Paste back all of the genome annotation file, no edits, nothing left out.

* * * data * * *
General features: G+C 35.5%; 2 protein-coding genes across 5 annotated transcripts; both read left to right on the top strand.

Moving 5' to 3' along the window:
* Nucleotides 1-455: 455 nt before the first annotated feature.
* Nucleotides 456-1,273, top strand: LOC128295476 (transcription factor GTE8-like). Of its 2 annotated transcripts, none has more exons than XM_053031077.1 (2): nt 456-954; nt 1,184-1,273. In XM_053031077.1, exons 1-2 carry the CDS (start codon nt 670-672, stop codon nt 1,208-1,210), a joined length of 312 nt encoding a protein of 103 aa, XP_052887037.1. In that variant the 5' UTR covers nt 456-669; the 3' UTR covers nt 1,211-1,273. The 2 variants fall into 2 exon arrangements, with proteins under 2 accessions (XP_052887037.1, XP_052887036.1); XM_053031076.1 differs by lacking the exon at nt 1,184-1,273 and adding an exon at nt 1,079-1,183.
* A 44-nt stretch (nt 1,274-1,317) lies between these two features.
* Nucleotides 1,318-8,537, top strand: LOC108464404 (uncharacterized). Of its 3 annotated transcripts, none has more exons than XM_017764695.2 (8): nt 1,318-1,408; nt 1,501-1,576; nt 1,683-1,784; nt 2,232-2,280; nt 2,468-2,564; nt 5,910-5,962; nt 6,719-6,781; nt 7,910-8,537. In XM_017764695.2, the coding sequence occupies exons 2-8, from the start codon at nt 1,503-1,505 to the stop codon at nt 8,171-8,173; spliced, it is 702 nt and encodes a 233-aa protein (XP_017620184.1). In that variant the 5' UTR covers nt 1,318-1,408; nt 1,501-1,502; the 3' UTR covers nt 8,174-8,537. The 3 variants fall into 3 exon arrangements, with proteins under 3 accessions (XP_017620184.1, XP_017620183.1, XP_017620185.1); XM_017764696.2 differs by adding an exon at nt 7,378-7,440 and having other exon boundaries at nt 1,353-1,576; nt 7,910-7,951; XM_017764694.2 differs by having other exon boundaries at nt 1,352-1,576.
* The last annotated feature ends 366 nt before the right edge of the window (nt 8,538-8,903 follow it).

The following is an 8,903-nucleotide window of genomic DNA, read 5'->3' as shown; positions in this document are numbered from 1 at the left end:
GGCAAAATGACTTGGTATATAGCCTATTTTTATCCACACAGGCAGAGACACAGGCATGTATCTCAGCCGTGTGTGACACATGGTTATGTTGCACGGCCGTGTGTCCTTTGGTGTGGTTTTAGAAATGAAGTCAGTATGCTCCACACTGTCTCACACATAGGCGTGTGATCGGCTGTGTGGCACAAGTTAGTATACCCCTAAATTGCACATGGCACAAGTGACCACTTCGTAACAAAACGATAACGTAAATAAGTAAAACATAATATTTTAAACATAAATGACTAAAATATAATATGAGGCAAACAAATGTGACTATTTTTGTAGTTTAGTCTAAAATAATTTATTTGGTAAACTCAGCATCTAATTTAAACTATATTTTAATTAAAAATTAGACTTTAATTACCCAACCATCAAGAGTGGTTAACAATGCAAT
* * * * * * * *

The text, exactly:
General features: G+C 35.5%; 2 protein-coding genes across 5 annotated transcripts; both read left to right on the top strand.

Moving 5' to 3' along the window:
* Nucleotides 1-455: 455 nt before the first annotated feature.
* Nucleotides 456-1,273, top strand: LOC128295476 (transcription factor GTE8-like). Of its 2 annotated transcripts, none has more exons than XM_053031077.1 (2): nt 456-954; nt 1,184-1,273. In XM_053031077.1, exons 1-2 carry the CDS (start codon nt 670-672, stop codon nt 1,208-1,210), a joined length of 312 nt encoding a protein of 103 aa, XP_052887037.1. In that variant the 5' UTR covers nt 456-669; the 3' UTR covers nt 1,211-1,273. The 2 variants fall into 2 exon arrangements, with proteins under 2 accessions (XP_052887037.1, XP_052887036.1); XM_053031076.1 differs by lacking the exon at nt 1,184-1,273 and adding an exon at nt 1,079-1,183.
* A 44-nt stretch (nt 1,274-1,317) lies between these two features.
* Nucleotides 1,318-8,537, top strand: LOC108464404 (uncharacterized). Of its 3 annotated transcripts, none has more exons than XM_017764695.2 (8): nt 1,318-1,408; nt 1,501-1,576; nt 1,683-1,784; nt 2,232-2,280; nt 2,468-2,564; nt 5,910-5,962; nt 6,719-6,781; nt 7,910-8,537. In XM_017764695.2, the coding sequence occupies exons 2-8, from the start codon at nt 1,503-1,505 to the stop codon at nt 8,171-8,173; spliced, it is 702 nt and encodes a 233-aa protein (XP_017620184.1). In that variant the 5' UTR covers nt 1,318-1,408; nt 1,501-1,502; the 3' UTR covers nt 8,174-8,537. The 3 variants fall into 3 exon arrangements, with proteins under 3 accessions (XP_017620184.1, XP_017620183.1, XP_017620185.1); XM_017764696.2 differs by adding an exon at nt 7,378-7,440 and having other exon boundaries at nt 1,353-1,576; nt 7,910-7,951; XM_017764694.2 differs by having other exon boundaries at nt 1,352-1,576.
* The last annotated feature ends 366 nt before the right edge of the window (nt 8,538-8,903 follow it).

The following is an 8,903-nucleotide window of genomic DNA, read 5'->3' as shown; positions in this document are numbered from 1 at the left end:
GGCAAAATGACTTGGTATATAGCCTATTTTTATCCACACAGGCAGAGACACAGGCATGTATCTCAGCCGTGTGTGACACATGGTTATGTTGCACGGCCGTGTGTCCTTTGGTGTGGTTTTAGAAATGAAGTCAGTATGCTCCACACTGTCTCACACATAGGCGTGTGATCGGCTGTGTGGCACAAGTTAGTATACCCCTAAATTGCACATGGCACAAGTGACCACTTCGTAACAAAACGATAACGTAAATAAGTAAAACATAATATTTTAAACATAAATGACTAAAATATAATATGAGGCAAACAAATGTGACTATTTTTGTAGTTTAGTCTAAAATAATTTATTTGGTAAACTCAGCATCTAATTTAAACTATATTTTAATTAAAAATTAGACTTTAATTACCCAACCATCAAGAGTGGTTAACAATGCAAT